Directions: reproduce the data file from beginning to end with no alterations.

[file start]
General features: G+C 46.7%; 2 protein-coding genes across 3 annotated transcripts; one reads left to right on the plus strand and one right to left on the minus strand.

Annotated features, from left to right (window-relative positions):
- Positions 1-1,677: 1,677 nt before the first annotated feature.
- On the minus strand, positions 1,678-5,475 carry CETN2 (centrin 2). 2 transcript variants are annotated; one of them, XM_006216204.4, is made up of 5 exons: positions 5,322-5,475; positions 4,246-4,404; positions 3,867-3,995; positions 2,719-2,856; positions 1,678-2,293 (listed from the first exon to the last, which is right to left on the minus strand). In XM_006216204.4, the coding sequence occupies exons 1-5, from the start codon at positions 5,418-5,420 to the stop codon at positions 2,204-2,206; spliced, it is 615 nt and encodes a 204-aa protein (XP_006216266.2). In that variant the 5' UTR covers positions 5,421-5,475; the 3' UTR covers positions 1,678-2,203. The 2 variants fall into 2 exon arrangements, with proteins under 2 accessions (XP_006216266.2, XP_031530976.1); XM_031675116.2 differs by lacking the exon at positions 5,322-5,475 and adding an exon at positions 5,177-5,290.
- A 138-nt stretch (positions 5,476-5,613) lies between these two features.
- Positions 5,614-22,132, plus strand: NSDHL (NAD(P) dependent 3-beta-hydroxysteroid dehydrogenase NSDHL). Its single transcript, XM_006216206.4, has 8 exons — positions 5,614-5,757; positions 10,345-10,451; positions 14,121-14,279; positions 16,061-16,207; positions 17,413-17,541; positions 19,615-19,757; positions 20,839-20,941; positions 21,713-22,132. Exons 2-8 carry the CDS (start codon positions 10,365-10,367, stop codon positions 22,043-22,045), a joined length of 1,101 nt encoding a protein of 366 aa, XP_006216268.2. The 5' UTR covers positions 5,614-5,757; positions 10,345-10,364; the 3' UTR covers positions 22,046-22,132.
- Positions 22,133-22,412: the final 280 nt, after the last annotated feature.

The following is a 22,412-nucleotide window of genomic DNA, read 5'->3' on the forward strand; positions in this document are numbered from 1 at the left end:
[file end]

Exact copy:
General features: G+C 46.7%; 2 protein-coding genes across 3 annotated transcripts; one reads left to right on the plus strand and one right to left on the minus strand.

Annotated features, from left to right (window-relative positions):
- Positions 1-1,677: 1,677 nt before the first annotated feature.
- On the minus strand, positions 1,678-5,475 carry CETN2 (centrin 2). 2 transcript variants are annotated; one of them, XM_006216204.4, is made up of 5 exons: positions 5,322-5,475; positions 4,246-4,404; positions 3,867-3,995; positions 2,719-2,856; positions 1,678-2,293 (listed from the first exon to the last, which is right to left on the minus strand). In XM_006216204.4, the coding sequence occupies exons 1-5, from the start codon at positions 5,418-5,420 to the stop codon at positions 2,204-2,206; spliced, it is 615 nt and encodes a 204-aa protein (XP_006216266.2). In that variant the 5' UTR covers positions 5,421-5,475; the 3' UTR covers positions 1,678-2,203. The 2 variants fall into 2 exon arrangements, with proteins under 2 accessions (XP_006216266.2, XP_031530976.1); XM_031675116.2 differs by lacking the exon at positions 5,322-5,475 and adding an exon at positions 5,177-5,290.
- A 138-nt stretch (positions 5,476-5,613) lies between these two features.
- Positions 5,614-22,132, plus strand: NSDHL (NAD(P) dependent 3-beta-hydroxysteroid dehydrogenase NSDHL). Its single transcript, XM_006216206.4, has 8 exons — positions 5,614-5,757; positions 10,345-10,451; positions 14,121-14,279; positions 16,061-16,207; positions 17,413-17,541; positions 19,615-19,757; positions 20,839-20,941; positions 21,713-22,132. Exons 2-8 carry the CDS (start codon positions 10,365-10,367, stop codon positions 22,043-22,045), a joined length of 1,101 nt encoding a protein of 366 aa, XP_006216268.2. The 5' UTR covers positions 5,614-5,757; positions 10,345-10,364; the 3' UTR covers positions 22,046-22,132.
- Positions 22,133-22,412: the final 280 nt, after the last annotated feature.

The following is a 22,412-nucleotide window of genomic DNA, read 5'->3' on the forward strand; positions in this document are numbered from 1 at the left end: